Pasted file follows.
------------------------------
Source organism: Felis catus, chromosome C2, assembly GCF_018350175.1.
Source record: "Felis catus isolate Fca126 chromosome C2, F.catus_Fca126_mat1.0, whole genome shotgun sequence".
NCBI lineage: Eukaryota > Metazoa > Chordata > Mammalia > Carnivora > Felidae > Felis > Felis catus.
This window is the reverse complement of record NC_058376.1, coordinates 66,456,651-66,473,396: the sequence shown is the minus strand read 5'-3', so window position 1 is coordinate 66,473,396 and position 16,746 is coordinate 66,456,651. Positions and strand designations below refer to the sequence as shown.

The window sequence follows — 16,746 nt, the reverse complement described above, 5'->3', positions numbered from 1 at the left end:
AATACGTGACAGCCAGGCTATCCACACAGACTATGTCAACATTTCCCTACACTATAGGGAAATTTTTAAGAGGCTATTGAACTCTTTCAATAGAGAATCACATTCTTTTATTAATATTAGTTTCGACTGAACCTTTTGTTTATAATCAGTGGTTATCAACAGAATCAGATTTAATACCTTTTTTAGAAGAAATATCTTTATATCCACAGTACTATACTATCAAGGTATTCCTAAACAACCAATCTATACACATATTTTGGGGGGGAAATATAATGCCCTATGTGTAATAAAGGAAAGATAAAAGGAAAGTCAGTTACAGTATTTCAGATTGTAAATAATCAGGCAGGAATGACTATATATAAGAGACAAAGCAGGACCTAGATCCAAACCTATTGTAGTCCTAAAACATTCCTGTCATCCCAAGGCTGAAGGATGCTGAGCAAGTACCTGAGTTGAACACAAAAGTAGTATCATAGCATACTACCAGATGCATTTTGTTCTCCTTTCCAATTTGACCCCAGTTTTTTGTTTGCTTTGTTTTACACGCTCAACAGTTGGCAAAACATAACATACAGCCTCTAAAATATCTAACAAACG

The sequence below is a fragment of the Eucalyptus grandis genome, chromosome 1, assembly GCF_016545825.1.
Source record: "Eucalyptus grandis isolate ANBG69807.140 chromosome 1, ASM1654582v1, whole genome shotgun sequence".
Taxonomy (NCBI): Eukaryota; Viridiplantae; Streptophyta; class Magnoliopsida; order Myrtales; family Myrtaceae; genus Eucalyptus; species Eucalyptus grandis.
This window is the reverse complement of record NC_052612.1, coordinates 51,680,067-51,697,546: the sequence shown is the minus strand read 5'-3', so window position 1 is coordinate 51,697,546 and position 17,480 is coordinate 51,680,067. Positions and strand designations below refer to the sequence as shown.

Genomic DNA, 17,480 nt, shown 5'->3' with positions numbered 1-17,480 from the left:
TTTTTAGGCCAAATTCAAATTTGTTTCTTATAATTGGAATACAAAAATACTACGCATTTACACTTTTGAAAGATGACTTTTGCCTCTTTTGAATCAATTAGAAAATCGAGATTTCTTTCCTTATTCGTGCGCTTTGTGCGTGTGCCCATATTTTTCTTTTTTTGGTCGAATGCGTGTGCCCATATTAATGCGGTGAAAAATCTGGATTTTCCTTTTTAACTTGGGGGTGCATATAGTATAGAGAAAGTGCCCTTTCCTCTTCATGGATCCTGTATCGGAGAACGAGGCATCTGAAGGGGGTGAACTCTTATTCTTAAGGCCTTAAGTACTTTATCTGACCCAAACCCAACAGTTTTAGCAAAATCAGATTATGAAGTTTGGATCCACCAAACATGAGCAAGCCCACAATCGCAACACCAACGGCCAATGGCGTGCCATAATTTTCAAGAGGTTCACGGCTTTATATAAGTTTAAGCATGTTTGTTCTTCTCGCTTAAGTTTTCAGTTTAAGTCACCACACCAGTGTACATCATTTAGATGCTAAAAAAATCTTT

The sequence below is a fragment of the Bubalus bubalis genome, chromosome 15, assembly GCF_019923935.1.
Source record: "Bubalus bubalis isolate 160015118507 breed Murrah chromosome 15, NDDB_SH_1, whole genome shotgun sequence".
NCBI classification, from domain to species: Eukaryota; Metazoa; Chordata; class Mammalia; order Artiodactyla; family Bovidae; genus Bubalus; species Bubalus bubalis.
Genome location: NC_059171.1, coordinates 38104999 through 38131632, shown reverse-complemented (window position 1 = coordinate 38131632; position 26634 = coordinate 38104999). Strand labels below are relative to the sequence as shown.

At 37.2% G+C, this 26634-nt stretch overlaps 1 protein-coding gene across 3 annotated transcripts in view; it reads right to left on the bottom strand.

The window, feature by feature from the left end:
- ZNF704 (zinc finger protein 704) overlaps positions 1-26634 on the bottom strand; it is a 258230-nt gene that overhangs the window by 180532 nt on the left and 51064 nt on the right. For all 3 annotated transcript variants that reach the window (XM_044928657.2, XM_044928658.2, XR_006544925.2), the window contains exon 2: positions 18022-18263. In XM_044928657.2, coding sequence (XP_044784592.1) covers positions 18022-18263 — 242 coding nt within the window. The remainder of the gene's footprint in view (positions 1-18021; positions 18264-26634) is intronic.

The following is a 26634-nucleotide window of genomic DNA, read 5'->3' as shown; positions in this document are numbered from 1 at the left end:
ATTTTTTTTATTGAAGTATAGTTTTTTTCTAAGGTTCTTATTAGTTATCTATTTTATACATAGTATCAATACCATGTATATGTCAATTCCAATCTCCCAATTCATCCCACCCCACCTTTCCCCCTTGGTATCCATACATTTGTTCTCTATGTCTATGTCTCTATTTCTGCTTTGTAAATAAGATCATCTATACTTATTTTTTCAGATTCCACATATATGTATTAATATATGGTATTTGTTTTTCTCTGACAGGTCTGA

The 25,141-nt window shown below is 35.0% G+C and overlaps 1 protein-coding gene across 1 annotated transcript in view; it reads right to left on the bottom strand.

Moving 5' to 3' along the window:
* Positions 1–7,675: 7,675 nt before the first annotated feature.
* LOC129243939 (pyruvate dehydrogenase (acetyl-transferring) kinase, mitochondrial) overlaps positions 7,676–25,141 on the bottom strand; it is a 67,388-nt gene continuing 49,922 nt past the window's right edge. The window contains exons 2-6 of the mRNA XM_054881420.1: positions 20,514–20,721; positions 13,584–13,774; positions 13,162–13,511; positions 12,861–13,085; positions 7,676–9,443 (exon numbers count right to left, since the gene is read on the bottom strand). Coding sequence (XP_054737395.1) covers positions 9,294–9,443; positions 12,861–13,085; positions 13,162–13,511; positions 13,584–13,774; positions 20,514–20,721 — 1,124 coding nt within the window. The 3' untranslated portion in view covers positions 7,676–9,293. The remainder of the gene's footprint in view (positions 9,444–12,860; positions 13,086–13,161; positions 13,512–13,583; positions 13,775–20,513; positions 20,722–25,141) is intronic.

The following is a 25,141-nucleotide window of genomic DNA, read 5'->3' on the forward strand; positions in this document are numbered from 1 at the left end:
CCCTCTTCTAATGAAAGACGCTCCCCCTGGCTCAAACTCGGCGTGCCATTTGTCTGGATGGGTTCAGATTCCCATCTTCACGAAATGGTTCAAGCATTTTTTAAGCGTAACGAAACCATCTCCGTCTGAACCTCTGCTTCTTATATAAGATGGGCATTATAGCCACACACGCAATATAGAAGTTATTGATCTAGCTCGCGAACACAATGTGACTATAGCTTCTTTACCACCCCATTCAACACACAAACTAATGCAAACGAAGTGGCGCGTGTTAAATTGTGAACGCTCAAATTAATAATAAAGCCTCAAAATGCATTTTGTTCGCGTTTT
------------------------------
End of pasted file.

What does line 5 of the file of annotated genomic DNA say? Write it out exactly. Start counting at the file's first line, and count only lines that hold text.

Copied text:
The window sequence follows — 16,746 nt, the reverse complement described above, 5'->3', positions numbered from 1 at the left end: